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Last train to Wensleydale by Martin Wallace

News from the Frozen North: Attila and Last train to Wensleydale (Treefrog)

Christmas has been quiet and, bar a play-test of the updated rules to Backpacks and Blisters, there has been little gaming. But now it’s the New Year and all that is about to change. Of the Ragnars, only Dicken and Spiller have been known to trawl the mysteries of Facebook – but not so Phil’s wife. Apparently she has ‘met up’ with Aidey, an erstwhile acting buddy from her days of yore. Whilst obviously interested to renew acquaintances with Lisa he is even more intrigued by the prospect of getting over to do some gaming. (Risk and Cluedo may not be quite Wallace- and Knizia-country, but the Ragnars all began somewhere). Aidey is keen. Very, very keen. It is the least Phil can do to get Charlie over and to summon Slade the Beast from his lair in Bradford.

Aidey arrives early (”to catch up”). He has had a traumatic journey. Frequent weather checks have taken place all day (a fresh layer of snow arrived overnight); Phil has sent detailed route plans; the wife has been ‘up Deanhouses’ earlier and has rated it as ‘fine’. Aidey eventually arrives quite a number of minutes late quivering -“My heart is racing” (and it won’t be at the prospect of meeting the Beast). For reasons best known to himself he has ignored Phil’s instructions and used his Sat-Nav. This has taken him along the back roads and down the very steep and appropriately named ‘Miry Lane’. This was tricky enough in walking boots earlier in the day – in a car in the pitch black on a road surface resembling the Cresta Run it verges on the suicidal. “I just put the brakes on and hoped”. Not a good start.

However it is soon game on. Aidey, in the manner of a latter day Paul Daniels, produces a bag full of chocolates – three boxes of goodies and a bag of Minstrels. Phil smiles politely and adds them to the nibbles: Ragnars don’t go for sweets – rather effete – Ragnars eat Doritos and Sea salt and Balsamic vinegar crisps. However, just as the Ragnars have never tried to set up as a harem or to follow Huddersfield Town to the final of the Champions League, this is not to say they aren’t averse to something different. Slade and Charlie tear into the chocolates like there is no tomorrow. The evening is already successful.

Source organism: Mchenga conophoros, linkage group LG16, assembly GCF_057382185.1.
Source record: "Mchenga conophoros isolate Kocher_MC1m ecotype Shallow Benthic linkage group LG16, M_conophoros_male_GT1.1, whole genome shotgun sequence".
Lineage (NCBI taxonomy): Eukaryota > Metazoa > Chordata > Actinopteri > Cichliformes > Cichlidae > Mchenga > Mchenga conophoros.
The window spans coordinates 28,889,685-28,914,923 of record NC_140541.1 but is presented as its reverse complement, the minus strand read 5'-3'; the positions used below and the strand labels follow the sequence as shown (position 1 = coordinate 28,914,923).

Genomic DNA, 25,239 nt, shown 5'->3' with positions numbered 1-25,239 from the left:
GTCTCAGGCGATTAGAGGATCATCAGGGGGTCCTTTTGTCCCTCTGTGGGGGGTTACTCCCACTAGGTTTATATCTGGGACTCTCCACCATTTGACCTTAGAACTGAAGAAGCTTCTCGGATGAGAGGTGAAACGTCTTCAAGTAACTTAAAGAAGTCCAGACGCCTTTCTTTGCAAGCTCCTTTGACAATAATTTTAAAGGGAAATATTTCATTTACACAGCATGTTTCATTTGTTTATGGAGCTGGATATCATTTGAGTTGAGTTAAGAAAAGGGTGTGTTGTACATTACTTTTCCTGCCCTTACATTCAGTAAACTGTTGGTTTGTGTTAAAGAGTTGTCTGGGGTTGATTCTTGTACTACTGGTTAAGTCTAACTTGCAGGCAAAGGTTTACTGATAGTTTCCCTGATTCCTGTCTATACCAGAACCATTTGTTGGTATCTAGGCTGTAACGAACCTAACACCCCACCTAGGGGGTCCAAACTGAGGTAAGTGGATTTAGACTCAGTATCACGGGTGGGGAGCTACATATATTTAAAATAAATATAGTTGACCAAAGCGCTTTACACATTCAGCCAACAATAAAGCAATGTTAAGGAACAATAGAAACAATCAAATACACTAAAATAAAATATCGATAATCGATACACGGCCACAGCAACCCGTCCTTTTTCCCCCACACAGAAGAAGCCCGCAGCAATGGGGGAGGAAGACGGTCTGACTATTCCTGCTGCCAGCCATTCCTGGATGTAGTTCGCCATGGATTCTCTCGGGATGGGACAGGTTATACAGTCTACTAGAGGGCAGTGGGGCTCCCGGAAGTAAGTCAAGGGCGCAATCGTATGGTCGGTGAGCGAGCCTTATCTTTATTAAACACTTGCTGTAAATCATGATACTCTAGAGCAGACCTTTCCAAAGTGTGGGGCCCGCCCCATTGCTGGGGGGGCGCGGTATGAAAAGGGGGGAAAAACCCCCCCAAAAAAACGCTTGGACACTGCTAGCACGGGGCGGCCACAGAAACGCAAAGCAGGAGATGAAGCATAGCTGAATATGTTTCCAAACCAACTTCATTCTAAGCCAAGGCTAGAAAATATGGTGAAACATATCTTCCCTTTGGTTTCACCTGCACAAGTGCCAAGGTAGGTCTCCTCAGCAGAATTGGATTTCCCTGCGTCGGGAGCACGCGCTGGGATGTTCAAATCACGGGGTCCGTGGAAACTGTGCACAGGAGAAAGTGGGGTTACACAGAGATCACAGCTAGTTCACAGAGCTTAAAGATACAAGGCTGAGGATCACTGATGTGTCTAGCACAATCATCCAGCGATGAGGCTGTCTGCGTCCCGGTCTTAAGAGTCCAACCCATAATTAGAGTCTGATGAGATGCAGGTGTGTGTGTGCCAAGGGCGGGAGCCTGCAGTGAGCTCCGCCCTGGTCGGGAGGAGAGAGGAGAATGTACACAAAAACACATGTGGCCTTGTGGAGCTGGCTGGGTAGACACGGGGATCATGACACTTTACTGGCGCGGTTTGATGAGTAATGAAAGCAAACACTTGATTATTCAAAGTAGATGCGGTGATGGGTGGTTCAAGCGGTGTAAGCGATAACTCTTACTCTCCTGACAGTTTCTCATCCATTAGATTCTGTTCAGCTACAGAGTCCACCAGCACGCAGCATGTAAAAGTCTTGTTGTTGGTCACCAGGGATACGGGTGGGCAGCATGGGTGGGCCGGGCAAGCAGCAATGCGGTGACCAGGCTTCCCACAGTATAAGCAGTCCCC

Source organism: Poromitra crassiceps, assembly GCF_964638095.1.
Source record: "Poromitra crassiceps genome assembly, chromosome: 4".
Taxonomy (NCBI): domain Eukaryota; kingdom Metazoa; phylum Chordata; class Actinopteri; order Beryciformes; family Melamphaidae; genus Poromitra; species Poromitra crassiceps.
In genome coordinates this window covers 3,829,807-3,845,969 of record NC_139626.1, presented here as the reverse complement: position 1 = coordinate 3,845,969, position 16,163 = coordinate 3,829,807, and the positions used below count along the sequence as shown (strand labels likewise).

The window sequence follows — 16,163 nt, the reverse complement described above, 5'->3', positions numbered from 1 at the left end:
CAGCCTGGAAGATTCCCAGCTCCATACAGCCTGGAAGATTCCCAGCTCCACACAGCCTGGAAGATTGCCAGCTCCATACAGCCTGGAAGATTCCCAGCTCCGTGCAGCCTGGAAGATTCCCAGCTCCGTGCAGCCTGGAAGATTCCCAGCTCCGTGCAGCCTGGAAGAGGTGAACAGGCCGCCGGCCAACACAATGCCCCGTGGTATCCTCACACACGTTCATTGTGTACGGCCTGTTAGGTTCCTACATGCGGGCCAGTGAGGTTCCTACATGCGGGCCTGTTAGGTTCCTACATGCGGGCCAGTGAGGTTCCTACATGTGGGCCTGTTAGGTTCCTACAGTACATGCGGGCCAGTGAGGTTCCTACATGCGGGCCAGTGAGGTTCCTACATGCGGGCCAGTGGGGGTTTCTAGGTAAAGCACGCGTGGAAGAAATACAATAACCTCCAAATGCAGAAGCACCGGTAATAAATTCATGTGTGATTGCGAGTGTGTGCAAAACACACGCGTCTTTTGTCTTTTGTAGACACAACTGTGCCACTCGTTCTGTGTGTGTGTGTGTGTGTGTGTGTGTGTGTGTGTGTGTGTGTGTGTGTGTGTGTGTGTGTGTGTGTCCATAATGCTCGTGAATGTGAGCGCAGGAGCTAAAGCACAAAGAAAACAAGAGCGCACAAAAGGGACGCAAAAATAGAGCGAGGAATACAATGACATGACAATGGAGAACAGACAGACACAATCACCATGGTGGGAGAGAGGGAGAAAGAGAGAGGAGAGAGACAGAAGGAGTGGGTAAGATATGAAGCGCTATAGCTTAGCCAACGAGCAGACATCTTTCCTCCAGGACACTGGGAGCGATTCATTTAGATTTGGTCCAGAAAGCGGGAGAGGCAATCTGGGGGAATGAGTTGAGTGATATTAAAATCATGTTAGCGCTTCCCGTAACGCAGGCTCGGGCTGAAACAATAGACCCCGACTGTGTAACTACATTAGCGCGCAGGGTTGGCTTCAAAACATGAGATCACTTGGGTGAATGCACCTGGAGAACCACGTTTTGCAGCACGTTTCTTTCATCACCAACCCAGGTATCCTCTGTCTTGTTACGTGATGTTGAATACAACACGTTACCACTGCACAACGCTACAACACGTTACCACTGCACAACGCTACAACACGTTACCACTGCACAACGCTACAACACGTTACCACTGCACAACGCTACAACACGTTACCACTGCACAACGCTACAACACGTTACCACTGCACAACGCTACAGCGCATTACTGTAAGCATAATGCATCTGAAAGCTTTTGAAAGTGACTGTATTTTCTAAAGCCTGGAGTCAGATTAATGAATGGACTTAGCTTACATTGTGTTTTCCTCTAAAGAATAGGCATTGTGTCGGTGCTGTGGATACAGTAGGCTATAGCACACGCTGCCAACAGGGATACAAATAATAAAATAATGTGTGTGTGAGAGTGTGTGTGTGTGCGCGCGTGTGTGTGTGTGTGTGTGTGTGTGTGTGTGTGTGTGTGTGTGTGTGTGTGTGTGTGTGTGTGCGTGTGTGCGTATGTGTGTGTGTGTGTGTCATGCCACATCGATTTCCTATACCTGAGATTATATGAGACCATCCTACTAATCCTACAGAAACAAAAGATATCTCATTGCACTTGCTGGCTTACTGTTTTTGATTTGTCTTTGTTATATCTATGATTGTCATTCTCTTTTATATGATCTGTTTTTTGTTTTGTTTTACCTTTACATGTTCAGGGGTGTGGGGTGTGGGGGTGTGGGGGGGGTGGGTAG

First up is ‘Attila’. Last played and reviewed in 2001 (see elsewhere on the site) this made an aborted outing at the last Ragnar bash (Phil mistakenly thought it could accommodate six players). Touted as a game of Barbarian colonisation of the old Roman Empire, it bears more resemblance to various supermarket chains competing to buy up prime sites around the Huddersfield ring road. The ‘war’ is very cosmetic, the links to barbarian peoples non-existent; basically you invest in the most promising tribe and try to make sure they continue to do well. It does prove, however, thoroughly entertaining. Phil whips through the refreshingly short rules at breakneck speed; Steve and Charlie nod sagely; Aidey spends much of the game slightly puzzled.  Phil trails at the halfway point, but then wins by several lengths from Charlie.

And so to Martin Wallace’s Wensleydale. Much has been made of the garishness of the map – nuff said (although ‘human entrails’ is an interesting addition to the genre). The game is Age of Steam come to the northern Pennines. White ‘rock’ and orange ‘cheese’ are spread around the map (“Shouldn’t it be Red Leicester?” quips Slade – a less than enviable standard of humourous remarks being established). Red and green customers pile into small towns throughout North Yorkshire waiting for the day a railway turns up so that they can satisfy their desire to ‘be a passenger’. Phil manfully works through the rules. Verbal flip-flops, beloved of Ragnars the world over, take place; Phil slogs on; there is a general air of ‘might as well start because we haven’t got a clue what to do’. Phil stresses that important bonus points can be gathered for each set of four items (cheese/rock/green passenger/red passenger). “Yes, yes, got it”. “So you can’t just build in one part of the map.” “Yes, let’s start”.

Phil and Charlie start from Northallerton and Darlington and head west for the riches of Leyburn and Aysgarth; the Beast opts to build from the deep south and builds towards Hawes; Aidey takes it steady and works his way from Ripon into the hills, and eventually south to Skipton. Phil and Charlie then compete to connect to the south by different routes (got to get those red passengers to somewhere); Slade creates an impressive cheese collection business around Harrogate; Aidey does some gentle mopping up, first in the north and then in the south.

Time to determine the winner. Slade proudly displays his vast range of rock and cheese.

“But you’ve got no passengers”. “I thought you had to collect pairs of cubes”. “What???” He is last, and deservedly so. Phil and Charlie remain locked in battle within a point of each other. And to everyone’s surprise (especially his own) Aidey is the winner, and by quite some way. In the three-player game, ambition is everything. Intriguingly this doesn’t seem to be the case in the four-player game. Clearly Wensleydale will have to be revisited, and sooner rather than later.

All in all, an excellent evening’s gaming. Aidey seems to have enjoyed himself. All he now needs to do is drive himself home.

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